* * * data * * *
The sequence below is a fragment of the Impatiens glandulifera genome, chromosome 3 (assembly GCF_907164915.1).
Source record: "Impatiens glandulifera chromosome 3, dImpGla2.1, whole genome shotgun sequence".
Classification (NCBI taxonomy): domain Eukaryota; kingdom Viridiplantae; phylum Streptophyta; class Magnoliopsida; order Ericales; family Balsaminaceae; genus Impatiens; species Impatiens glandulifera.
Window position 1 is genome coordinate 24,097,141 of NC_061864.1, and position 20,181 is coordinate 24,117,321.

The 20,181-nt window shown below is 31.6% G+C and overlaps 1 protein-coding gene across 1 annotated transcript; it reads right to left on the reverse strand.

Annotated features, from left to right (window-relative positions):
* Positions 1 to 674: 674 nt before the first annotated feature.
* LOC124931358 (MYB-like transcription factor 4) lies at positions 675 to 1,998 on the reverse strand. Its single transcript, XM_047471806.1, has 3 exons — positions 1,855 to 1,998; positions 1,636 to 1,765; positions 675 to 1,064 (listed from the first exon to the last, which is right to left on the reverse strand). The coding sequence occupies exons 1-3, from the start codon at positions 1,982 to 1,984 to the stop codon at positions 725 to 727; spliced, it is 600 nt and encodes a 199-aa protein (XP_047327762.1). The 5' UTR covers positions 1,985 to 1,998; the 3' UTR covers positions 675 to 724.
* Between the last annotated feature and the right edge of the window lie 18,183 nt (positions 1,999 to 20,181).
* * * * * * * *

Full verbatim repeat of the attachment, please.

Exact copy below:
The sequence below is a fragment of the Impatiens glandulifera genome, chromosome 3 (assembly GCF_907164915.1).
Source record: "Impatiens glandulifera chromosome 3, dImpGla2.1, whole genome shotgun sequence".
Classification (NCBI taxonomy): domain Eukaryota; kingdom Viridiplantae; phylum Streptophyta; class Magnoliopsida; order Ericales; family Balsaminaceae; genus Impatiens; species Impatiens glandulifera.
Window position 1 is genome coordinate 24,097,141 of NC_061864.1, and position 20,181 is coordinate 24,117,321.

The 20,181-nt window shown below is 31.6% G+C and overlaps 1 protein-coding gene across 1 annotated transcript; it reads right to left on the reverse strand.

Annotated features, from left to right (window-relative positions):
* Positions 1 to 674: 674 nt before the first annotated feature.
* LOC124931358 (MYB-like transcription factor 4) lies at positions 675 to 1,998 on the reverse strand. Its single transcript, XM_047471806.1, has 3 exons — positions 1,855 to 1,998; positions 1,636 to 1,765; positions 675 to 1,064 (listed from the first exon to the last, which is right to left on the reverse strand). The coding sequence occupies exons 1-3, from the start codon at positions 1,982 to 1,984 to the stop codon at positions 725 to 727; spliced, it is 600 nt and encodes a 199-aa protein (XP_047327762.1). The 5' UTR covers positions 1,985 to 1,998; the 3' UTR covers positions 675 to 724.
* Between the last annotated feature and the right edge of the window lie 18,183 nt (positions 1,999 to 20,181).